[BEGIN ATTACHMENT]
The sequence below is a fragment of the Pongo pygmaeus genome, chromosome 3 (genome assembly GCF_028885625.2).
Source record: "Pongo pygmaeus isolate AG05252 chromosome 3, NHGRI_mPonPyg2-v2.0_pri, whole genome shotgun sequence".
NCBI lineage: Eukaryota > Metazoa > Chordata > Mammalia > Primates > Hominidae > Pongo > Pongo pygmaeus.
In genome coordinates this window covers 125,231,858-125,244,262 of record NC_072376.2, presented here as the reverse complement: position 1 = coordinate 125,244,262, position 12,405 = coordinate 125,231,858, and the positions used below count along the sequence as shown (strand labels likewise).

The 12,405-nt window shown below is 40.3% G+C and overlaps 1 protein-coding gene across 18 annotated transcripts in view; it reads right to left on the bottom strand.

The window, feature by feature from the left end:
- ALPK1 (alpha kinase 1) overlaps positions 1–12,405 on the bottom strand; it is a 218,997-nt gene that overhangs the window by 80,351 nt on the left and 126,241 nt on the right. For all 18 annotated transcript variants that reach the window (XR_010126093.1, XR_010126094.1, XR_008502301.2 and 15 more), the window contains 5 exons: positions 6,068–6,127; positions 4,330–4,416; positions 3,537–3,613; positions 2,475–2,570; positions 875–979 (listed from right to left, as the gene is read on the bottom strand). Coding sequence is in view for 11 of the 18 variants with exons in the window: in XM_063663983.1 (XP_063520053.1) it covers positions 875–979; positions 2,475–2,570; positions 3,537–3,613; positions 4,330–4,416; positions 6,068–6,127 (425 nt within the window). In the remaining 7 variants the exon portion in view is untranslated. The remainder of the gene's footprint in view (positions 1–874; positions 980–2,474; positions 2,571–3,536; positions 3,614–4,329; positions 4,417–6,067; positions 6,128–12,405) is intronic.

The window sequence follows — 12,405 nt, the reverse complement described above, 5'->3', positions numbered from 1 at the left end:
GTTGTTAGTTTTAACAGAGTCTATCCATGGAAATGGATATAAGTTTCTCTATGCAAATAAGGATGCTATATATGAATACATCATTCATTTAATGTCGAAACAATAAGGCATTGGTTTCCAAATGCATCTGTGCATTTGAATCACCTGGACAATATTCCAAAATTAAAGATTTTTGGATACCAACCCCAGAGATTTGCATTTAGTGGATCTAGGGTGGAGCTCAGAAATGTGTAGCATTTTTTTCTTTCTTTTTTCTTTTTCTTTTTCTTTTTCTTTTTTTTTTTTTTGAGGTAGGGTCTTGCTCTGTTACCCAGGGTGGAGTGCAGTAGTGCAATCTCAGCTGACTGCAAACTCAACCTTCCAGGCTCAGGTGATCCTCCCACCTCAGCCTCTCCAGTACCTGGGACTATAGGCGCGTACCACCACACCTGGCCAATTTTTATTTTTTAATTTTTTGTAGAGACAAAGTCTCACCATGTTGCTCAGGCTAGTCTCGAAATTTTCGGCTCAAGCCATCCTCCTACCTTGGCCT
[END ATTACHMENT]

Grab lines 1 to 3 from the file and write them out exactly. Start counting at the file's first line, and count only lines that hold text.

The sequence below is a fragment of the Pongo pygmaeus genome, chromosome 3 (genome assembly GCF_028885625.2).
Source record: "Pongo pygmaeus isolate AG05252 chromosome 3, NHGRI_mPonPyg2-v2.0_pri, whole genome shotgun sequence".
NCBI lineage: Eukaryota > Metazoa > Chordata > Mammalia > Primates > Hominidae > Pongo > Pongo pygmaeus.